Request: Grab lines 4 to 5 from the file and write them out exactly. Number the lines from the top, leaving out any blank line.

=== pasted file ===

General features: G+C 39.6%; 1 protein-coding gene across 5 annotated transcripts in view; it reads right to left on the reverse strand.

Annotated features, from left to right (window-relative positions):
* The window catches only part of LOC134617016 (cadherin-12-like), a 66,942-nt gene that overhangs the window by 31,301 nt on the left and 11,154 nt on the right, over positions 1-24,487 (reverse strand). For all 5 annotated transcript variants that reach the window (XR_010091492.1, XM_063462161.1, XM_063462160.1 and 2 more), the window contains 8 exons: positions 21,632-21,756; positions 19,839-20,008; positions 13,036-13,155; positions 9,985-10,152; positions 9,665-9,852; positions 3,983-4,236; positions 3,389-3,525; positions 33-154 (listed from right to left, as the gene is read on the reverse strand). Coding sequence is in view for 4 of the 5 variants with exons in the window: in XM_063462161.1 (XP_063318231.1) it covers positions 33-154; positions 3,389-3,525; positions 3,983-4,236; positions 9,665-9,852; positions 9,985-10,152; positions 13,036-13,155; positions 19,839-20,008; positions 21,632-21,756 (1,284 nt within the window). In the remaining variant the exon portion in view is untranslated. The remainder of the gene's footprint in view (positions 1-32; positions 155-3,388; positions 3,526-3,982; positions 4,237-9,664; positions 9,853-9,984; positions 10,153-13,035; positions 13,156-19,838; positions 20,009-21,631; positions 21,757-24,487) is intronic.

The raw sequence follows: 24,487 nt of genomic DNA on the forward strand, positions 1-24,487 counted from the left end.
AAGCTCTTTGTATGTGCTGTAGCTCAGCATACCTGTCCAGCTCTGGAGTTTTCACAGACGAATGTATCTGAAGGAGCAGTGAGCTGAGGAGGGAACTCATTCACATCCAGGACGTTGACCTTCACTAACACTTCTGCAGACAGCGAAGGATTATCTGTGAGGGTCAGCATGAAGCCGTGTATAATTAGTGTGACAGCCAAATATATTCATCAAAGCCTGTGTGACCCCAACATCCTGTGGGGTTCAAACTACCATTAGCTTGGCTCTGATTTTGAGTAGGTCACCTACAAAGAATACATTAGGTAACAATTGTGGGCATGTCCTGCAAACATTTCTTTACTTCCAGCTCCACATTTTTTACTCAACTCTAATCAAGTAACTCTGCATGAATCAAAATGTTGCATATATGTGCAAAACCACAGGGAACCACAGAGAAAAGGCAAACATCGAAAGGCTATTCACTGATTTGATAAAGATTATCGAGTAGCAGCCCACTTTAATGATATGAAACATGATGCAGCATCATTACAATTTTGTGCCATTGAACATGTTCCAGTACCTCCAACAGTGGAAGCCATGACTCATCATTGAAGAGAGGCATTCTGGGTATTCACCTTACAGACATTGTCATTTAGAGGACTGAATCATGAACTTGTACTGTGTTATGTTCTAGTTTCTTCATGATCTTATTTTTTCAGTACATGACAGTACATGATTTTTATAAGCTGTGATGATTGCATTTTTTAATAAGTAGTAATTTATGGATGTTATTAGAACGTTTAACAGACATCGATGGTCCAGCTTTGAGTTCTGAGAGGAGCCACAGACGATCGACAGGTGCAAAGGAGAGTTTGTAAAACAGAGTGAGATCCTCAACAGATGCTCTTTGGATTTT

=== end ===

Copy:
The raw sequence follows: 24,487 nt of genomic DNA on the forward strand, positions 1-24,487 counted from the left end.
AAGCTCTTTGTATGTGCTGTAGCTCAGCATACCTGTCCAGCTCTGGAGTTTTCACAGACGAATGTATCTGAAGGAGCAGTGAGCTGAGGAGGGAACTCATTCACATCCAGGACGTTGACCTTCACTAACACTTCTGCAGACAGCGAAGGATTATCTGTGAGGGTCAGCATGAAGCCGTGTATAATTAGTGTGACAGCCAAATATATTCATCAAAGCCTGTGTGACCCCAACATCCTGTGGGGTTCAAACTACCATTAGCTTGGCTCTGATTTTGAGTAGGTCACCTACAAAGAATACATTAGGTAACAATTGTGGGCATGTCCTGCAAACATTTCTTTACTTCCAGCTCCACATTTTTTACTCAACTCTAATCAAGTAACTCTGCATGAATCAAAATGTTGCATATATGTGCAAAACCACAGGGAACCACAGAGAAAAGGCAAACATCGAAAGGCTATTCACTGATTTGATAAAGATTATCGAGTAGCAGCCCACTTTAATGATATGAAACATGATGCAGCATCATTACAATTTTGTGCCATTGAACATGTTCCAGTACCTCCAACAGTGGAAGCCATGACTCATCATTGAAGAGAGGCATTCTGGGTATTCACCTTACAGACATTGTCATTTAGAGGACTGAATCATGAACTTGTACTGTGTTATGTTCTAGTTTCTTCATGATCTTATTTTTTCAGTACATGACAGTACATGATTTTTATAAGCTGTGATGATTGCATTTTTTAATAAGTAGTAATTTATGGATGTTATTAGAACGTTTAACAGACATCGATGGTCCAGCTTTGAGTTCTGAGAGGAGCCACAGACGATCGACAGGTGCAAAGGAGAGTTTGTAAAACAGAGTGAGATCCTCAACAGATGCTCTTTGGATTTT